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Let’s investigate a simple but joyous jamband formula, the LIVE album. The live setting is where jambands make their mark and carry folks to another dimension of elation. Add to this formula; special guest appearances and extended re-workings of classic songs and you end up with another joyous occasion to celebrate. If done properly, the listener will close their eyes and imagine themselves stage center getting ready for the ride.
Such is evident on the newWidespread Panicalbum. The mighty WP hooked up with the New Orleans basedDirty Dozen Brass Bandand hit the road during the summer of 1999. One can only imagine the amount of notes; solos and extended blowing and noodling that took place over the course of this summer trek. So as I see it, after eight years and seven albums and a fulfilled recording contract, Widespread Panic decided to part ways with Capricorn Records and form their own label, Widespread Records (catchy!). And remembering the jamband formula and the fact that they just cataloged a whole summer of Panic on DAT, what better way to introduce the next phase of their career than to release a live album with the monster funk power of the Dirty Dozen Brass Band covering such classics asStevie Wonder’s “Superstition”, Earl King’s “Big Chief”,Dr John’s “I Walk on Guilded Splinters”and “Arleen” by Winston Riley. I can’t think of a better way but a special mention must be made for the smack ass send-up of “Guilded Splinters” that finds this ensemble leading a butt shaking boogie parade.
The rest of Another Joyous Occasion is pure unadulterated Panic. On “Fishwater Reprise”, the percussion drops into a rhythmic Latin groove for several minutes before guitaristsJohn BellandMichael Houserstep in and jettison the energy while the horns muscle the music along. Elsewhere, Widespread launch this same percussive parade on “Coconuts” off of their self-titled 1991 album and with the Brass Band in full swing, I kept waiting for them to break into the Blues Brothers theme.
The Dirty Dozen showed up on Panic’s last studio effort to record with the band on“Christmas Katie”and, live, they get down and really dirty as if on a rollicking ride down the Mississippi. And just when you think this track can’t feel any more euphoric, the guitars begin soaring and visit that sacred dualing guitar extravaganza where onlyLynyrd Skynyrd’s“Free Bird” fears to tread. But, never fear, for Panic has already upped the ante, as the horn section adds that extra fat and the sound insulates your mind.Make it last all night!This segues into anewWidespread Panic cut “Beehive Jam” which is a nearly 12-minute flight featuring atmospheric soundscapes, out horn phreak outs and plenty of whacked freeform wailing. I’m sure it seemed like another joyous occasion to drop some acid and head back to the hive.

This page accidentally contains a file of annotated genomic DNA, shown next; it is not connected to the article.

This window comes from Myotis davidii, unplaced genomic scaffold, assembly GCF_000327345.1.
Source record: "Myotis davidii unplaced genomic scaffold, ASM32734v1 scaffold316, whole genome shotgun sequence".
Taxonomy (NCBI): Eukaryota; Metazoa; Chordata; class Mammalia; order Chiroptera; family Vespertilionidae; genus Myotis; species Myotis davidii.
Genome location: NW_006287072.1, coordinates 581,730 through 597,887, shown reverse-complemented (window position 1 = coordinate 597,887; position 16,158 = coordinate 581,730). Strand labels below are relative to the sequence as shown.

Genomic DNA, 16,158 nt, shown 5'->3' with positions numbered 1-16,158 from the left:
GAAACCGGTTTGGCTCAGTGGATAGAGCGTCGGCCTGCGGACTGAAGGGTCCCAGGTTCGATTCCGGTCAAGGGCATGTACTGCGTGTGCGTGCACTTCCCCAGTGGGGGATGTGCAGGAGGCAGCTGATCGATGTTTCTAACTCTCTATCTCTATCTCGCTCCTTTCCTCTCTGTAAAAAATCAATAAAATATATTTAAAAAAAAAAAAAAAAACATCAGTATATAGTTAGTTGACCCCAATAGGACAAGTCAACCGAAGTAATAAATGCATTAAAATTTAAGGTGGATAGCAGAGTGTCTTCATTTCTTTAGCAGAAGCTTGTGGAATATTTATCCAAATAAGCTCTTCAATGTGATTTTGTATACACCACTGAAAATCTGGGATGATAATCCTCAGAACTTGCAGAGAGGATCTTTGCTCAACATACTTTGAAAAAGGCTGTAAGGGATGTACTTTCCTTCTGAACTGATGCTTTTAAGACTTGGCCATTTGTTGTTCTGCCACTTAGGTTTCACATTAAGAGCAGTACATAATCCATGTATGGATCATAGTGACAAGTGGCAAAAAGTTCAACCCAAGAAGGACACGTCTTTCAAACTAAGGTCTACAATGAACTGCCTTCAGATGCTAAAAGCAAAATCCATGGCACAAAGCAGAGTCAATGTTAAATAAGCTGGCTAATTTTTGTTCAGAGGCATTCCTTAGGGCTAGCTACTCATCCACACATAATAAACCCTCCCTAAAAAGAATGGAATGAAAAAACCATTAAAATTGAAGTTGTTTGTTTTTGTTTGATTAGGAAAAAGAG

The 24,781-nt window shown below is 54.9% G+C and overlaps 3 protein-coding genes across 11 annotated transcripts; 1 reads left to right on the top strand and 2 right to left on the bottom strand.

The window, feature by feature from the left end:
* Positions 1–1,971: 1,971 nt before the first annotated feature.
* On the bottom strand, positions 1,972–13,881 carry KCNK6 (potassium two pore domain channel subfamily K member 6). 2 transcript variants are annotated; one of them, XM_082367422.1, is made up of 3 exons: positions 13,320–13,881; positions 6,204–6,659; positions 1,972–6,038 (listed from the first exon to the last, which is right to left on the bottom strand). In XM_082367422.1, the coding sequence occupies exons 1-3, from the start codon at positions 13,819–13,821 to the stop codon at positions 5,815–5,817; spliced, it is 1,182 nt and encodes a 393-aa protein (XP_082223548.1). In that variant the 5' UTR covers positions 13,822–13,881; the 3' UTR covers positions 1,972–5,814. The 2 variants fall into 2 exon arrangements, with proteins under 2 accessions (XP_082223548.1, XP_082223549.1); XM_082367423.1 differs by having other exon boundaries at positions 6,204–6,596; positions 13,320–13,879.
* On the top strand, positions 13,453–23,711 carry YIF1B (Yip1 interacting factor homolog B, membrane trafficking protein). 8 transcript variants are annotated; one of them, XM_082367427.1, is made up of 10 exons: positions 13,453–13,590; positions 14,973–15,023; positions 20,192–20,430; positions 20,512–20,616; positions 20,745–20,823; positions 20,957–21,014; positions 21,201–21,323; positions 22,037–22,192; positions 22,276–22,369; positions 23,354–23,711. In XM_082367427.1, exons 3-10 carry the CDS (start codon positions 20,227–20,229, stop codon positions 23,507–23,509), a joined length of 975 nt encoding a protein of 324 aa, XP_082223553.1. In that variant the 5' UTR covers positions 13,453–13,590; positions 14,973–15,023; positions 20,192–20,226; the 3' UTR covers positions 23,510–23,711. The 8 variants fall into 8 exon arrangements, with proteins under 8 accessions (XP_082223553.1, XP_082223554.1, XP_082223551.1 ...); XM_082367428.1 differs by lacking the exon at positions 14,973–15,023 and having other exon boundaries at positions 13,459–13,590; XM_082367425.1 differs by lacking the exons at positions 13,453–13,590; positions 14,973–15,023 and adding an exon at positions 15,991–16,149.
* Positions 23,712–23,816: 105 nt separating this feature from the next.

Let’s not kid ourselves, this band is at their finest when they play live. Panic is one of the top touring acts in the country and have the distinction of setting a one-day attendance record for the New Orleans Jazz and Heritage Festival in 1999, drawing 63,000 spectators to the festivals first ever two-set performance. Listening to these guys tear a new hole in rock amidst a wall of horns, sounds like another joyous occasion for Panic fans to spread ‘em wide for Another Joyous Occasion.
Widespread Panic - John Bell (vocals, guitars) / John Hermann (keyboards, vocals) / Michael Houser (guitars, vocals) / Todd Nance (drums) / Domingo S. Ortiz (percussion) / Dave Schools (basses). Dirty Dozen Brass Band
| Record Label: Widespread Records
| Style: Beyond Jazz
The best show I ever attended was going with my father to see Dizzy Gillespie play at the Royal Festival Hall in London, England. Dizzy was a man full of charisma and play. He managed to get four different sections of the audience to sing four different vocal parts in one song
The best show I ever attended was going with my father to see Dizzy Gillespie play at the Royal Festival Hall in London, England. Dizzy was a man full of charisma and play. He managed to get four different sections of the audience to sing four different vocal parts in one song. He captured everyone's attention and got us all up on our feet dancing alongside him to this incredible music we call jazz.